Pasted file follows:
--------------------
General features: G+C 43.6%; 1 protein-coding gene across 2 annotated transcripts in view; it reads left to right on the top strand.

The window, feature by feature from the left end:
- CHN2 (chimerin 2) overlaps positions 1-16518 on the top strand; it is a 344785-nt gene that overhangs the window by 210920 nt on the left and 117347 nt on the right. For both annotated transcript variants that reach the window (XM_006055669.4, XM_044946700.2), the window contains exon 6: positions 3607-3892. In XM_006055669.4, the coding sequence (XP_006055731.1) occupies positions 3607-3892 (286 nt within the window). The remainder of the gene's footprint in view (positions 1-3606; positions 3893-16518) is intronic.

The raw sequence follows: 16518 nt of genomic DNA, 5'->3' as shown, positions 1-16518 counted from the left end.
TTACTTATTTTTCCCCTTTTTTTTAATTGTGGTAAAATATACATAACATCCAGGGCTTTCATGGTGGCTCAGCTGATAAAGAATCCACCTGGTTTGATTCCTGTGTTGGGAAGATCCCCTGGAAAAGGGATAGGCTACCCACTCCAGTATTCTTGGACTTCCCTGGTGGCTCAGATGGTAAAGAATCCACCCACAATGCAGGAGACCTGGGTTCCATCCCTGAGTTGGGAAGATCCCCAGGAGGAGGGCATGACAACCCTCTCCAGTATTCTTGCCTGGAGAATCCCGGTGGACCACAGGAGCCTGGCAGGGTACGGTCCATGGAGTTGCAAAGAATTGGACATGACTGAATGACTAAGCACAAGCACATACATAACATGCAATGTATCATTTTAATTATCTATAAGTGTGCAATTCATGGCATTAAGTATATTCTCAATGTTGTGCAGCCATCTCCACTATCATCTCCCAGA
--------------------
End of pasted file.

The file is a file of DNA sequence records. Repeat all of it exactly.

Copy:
General features: G+C 43.6%; 1 protein-coding gene across 2 annotated transcripts in view; it reads left to right on the top strand.

The window, feature by feature from the left end:
- CHN2 (chimerin 2) overlaps positions 1-16518 on the top strand; it is a 344785-nt gene that overhangs the window by 210920 nt on the left and 117347 nt on the right. For both annotated transcript variants that reach the window (XM_006055669.4, XM_044946700.2), the window contains exon 6: positions 3607-3892. In XM_006055669.4, the coding sequence (XP_006055731.1) occupies positions 3607-3892 (286 nt within the window). The remainder of the gene's footprint in view (positions 1-3606; positions 3893-16518) is intronic.

The raw sequence follows: 16518 nt of genomic DNA, 5'->3' as shown, positions 1-16518 counted from the left end.
TTACTTATTTTTCCCCTTTTTTTTAATTGTGGTAAAATATACATAACATCCAGGGCTTTCATGGTGGCTCAGCTGATAAAGAATCCACCTGGTTTGATTCCTGTGTTGGGAAGATCCCCTGGAAAAGGGATAGGCTACCCACTCCAGTATTCTTGGACTTCCCTGGTGGCTCAGATGGTAAAGAATCCACCCACAATGCAGGAGACCTGGGTTCCATCCCTGAGTTGGGAAGATCCCCAGGAGGAGGGCATGACAACCCTCTCCAGTATTCTTGCCTGGAGAATCCCGGTGGACCACAGGAGCCTGGCAGGGTACGGTCCATGGAGTTGCAAAGAATTGGACATGACTGAATGACTAAGCACAAGCACATACATAACATGCAATGTATCATTTTAATTATCTATAAGTGTGCAATTCATGGCATTAAGTATATTCTCAATGTTGTGCAGCCATCTCCACTATCATCTCCCAGA